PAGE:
Lockout? We don't need no stinking lockout!
While the NFL's work stoppage may have had you take a blowtorch to your favorite Swoop doll, we here at Bird's Eye View, in an attempt to cure the blues, will proceed as if the lockout never occurred with an off-season look at the Eagles this week.
We'll go position-by-position, or something like that, with a look back and a cautious peek ahead. We won't likely know for weeks if the league will be able to conduct free agency or allow any other player movement, but the draft will take place unimpeded.
Of course, the draft is also weeks away. So let's kill some time and look first at the area in which the Eagles may need to address first in the draft:
What then: Here's how the Eagles' starting defensive secondary looked by the end of the season: cornerbacks Asante Samuel and Dimitri Patterson, safeties Quintin Mikell and Kurt Coleman.
Samuel is the only one of the three guaranteed a spot next season. Patterson, despite wild inconsistencies, was the choice at right cornerback after Ellis Hobbs was lost for the season. He's probably the fastest defensive back on the team, but he is too easily fooled and is better suited to special teams. His skills as a gunner were probably why the Eagles tendered Patterson -- albeit only at the right of first refusal level -- a restricted free agent if last season's CBA rules remain in place.
Mikell hasn't missed a start due to injury since 2007. He's led the Eagles in tackles in three straight seasons. And he's one of the true bona fide leaders on defense. But he hit the dreaded 3-0 in September and his contract is up. He's also had less of a big-play impact with each passing season. I spoke to Mikell two weeks ago and was under the impression that he didn't believe the Eagles were bringing him back. He hadn't been to the NovaCare Complex since the end of the season and hadn't spoken to any of the coaches, even new defensive coordinator Juan Castillo.
If Mikell isn't re-signed, Coleman is the likely candidate to take over at strong safety. He didn't embarrass himself when pressed into free safety when fellow rookie Nate Allen ruptured his patella tendon in December. Coleman is smart, and he's a complement to Allen because he's better against the run than the pass. But at 5-foot-11, 195 pounds he isn't that big-bodied assassin the Eagles defense has longed for in the middle.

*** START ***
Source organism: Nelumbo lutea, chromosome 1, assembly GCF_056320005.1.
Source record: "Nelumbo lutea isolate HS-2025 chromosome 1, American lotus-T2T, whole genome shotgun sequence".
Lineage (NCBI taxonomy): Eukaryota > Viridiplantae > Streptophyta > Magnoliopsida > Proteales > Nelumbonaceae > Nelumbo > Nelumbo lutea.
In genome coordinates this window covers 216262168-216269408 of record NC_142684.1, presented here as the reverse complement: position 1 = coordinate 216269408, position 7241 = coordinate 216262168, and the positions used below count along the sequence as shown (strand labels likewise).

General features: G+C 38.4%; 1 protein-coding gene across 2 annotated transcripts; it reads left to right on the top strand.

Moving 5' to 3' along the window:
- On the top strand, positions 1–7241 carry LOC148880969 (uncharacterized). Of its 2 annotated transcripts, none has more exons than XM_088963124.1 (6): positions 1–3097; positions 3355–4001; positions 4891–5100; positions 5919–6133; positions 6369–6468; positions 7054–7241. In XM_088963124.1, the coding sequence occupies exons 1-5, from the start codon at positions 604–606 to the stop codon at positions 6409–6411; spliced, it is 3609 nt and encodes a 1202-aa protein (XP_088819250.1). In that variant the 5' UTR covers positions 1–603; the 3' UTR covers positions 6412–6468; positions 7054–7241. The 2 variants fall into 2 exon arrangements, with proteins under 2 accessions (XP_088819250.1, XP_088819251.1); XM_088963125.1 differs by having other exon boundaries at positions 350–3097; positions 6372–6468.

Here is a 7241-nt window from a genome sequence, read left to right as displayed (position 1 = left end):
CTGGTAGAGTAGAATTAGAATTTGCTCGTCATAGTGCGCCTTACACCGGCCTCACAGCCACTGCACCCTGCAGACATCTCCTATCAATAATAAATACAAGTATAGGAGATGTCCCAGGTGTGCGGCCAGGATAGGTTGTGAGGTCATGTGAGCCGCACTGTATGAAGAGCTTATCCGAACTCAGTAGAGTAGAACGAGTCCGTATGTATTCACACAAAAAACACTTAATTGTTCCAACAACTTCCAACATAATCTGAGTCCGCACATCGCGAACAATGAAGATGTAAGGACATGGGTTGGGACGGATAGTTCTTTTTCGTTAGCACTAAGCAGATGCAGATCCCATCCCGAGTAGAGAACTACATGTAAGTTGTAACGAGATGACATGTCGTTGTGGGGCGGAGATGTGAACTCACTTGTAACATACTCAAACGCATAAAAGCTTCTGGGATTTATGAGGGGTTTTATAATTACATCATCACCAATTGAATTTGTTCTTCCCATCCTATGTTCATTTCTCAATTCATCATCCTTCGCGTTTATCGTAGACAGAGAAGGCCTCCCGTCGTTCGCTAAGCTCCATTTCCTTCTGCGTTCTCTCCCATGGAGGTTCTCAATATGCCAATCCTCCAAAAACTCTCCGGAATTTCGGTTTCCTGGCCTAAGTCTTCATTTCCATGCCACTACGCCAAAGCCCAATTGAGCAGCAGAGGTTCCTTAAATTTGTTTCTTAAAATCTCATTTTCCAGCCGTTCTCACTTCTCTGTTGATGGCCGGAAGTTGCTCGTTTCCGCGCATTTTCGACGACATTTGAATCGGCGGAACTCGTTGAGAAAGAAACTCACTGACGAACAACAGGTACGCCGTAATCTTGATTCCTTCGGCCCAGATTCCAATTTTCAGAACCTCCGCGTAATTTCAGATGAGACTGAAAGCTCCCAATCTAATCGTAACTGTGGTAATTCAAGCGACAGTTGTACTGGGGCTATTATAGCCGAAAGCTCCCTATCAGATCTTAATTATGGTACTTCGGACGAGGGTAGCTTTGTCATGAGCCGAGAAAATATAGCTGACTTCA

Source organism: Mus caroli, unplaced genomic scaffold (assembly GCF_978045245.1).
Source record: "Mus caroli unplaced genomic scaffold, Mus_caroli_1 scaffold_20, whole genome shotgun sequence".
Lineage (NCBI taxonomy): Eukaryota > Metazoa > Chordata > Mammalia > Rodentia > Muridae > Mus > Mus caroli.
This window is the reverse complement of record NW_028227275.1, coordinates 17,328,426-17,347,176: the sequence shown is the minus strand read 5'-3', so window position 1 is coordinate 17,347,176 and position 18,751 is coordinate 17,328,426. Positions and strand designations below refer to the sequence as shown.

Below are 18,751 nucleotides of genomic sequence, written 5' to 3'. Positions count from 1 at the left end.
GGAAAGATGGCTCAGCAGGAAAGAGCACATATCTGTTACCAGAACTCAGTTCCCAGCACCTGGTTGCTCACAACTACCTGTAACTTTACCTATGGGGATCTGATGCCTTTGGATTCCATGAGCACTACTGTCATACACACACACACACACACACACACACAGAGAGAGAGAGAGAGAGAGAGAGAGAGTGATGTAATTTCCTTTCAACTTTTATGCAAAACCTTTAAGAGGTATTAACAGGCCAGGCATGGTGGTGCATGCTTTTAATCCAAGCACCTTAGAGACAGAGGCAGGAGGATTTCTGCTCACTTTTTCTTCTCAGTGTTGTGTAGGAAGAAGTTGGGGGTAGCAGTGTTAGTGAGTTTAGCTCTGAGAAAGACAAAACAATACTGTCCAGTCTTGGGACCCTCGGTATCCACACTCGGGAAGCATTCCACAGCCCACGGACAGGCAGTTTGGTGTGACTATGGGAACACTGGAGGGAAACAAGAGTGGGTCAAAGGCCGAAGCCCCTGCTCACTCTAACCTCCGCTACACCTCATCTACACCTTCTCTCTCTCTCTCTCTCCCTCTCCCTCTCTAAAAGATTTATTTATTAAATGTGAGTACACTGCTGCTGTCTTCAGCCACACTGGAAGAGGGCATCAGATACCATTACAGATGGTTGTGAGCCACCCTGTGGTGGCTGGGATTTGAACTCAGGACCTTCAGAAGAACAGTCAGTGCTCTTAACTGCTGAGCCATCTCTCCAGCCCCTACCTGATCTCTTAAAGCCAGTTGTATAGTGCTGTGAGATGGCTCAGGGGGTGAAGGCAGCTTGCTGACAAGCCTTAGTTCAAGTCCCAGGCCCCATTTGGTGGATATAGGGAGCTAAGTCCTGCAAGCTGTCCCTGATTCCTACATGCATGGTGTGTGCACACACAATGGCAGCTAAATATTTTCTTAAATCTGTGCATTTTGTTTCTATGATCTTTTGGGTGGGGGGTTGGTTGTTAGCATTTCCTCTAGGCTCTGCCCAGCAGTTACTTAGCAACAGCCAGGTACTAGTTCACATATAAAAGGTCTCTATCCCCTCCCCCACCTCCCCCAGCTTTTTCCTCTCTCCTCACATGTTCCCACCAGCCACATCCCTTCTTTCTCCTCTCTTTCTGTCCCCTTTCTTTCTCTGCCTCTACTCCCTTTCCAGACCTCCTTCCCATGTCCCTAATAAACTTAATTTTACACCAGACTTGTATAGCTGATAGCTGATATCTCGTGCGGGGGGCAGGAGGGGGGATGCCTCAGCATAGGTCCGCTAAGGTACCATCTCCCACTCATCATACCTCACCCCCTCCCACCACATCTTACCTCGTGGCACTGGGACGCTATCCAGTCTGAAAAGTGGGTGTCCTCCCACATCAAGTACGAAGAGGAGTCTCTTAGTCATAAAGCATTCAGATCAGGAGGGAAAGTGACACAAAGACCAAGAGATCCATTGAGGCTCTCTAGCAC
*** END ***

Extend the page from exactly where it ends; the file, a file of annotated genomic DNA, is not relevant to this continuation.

Last month, Allen said that he was on track to make a full return by training camp. But that was before the lockout. His rehabilitation won't be assisted now that he can't work out with the Eagles' Rick Burkholder and his team of trainers. Allen had a fine start as a rookie but was exposed by certain offenses as the season wore on. He's bright and a solid centerfielder, but needs to bring more of an edge to the position.
What now: If, say, Allen and Coleman are the safeties and Samuel the left cornerback that leaves right cornerback as the primary area of need in the secondary. Hobbs hasn't officially announced it yet, but he's retiring. The only cornerback on the roster with a legitimate shot at filling that spot is Trevard Lindley. Some wondered why the rookie didn't get much of an opportunity last season but the truth was that he was lost. Some of it had to do with Sean McDermott's complex scheme, but Lindley confounded his coaches all year.
Some of the Eagles talent evaluators have been touting Brandon Hughes' credentials. Acquired off the Giants' practice squad in November, the 24-year-old played in the meaningless season finale against the Cowboys and was active. Eagles GM Howie Roseman picked up former Jet Isaiah Trufant last month, but that was probably a move made out of boredom. Jorrick Calvin, Jamar Wall and Gerard Lawson remain on the roster. Joselio Hanson may have one more life left with the Eagles as the nickel.
More than likely, the Eagles starting right cornerback for 2011 isn't currently on the roster. The courts could allow free agency before there is a new CBA. Or free agency may not start until there is a deal which, depending upon the timing could produce a free-for-all signing period before the season. Either way, there is talent to be got.
Nnamdi Asomugha is the biggest draw and rightfully so. The Oakland cornerback is one of the top two at his position (Darrelle Revis being the other) and will command top dollar on the open market. That could keep the Eagles out of the chase since they already have millions of dollars devoted to Samuel. I'm not sure if I buy that argument, though.
Cincinnati and Pittsburgh decided not to use their franchise tags on Johnathan Joseph and Ike Taylor, two above average corners. Atlanta tendered Brent Grimes at a first round level, but that's assuming he remains a restricted free agent. If the Falcons corner becomes unrestricted, the Eagles may make a run at the Northeast High product.
As for the draft, there won't likely be a cornerback as good as Pro Bowler Devin McCourty (chosen 27th overall by the Patriots last year) when the Eagles select at No. 23. Patrick Peterson of LSU and Prince Amukamara of Nebraska are widely considered the top two prospects in the upcoming draft and the Eagles would probably have to trade up to acquire either one. Peterson, possibly the top overall pick, is a long shot, but the Eagles have Amukamara high on their board.
Some mock drafts had the Eagles choosing Jimmy Smith, but character concerns have followed the Colorado corner. One report has several NFL teams taking Smith off their boards because of previous arrests and attitude issues. If that is indeed the case, the Eagles – who often emphasize character in their evaluations -- could be among those teams. Of course, the reports could just be attempts to lower Smith's stock.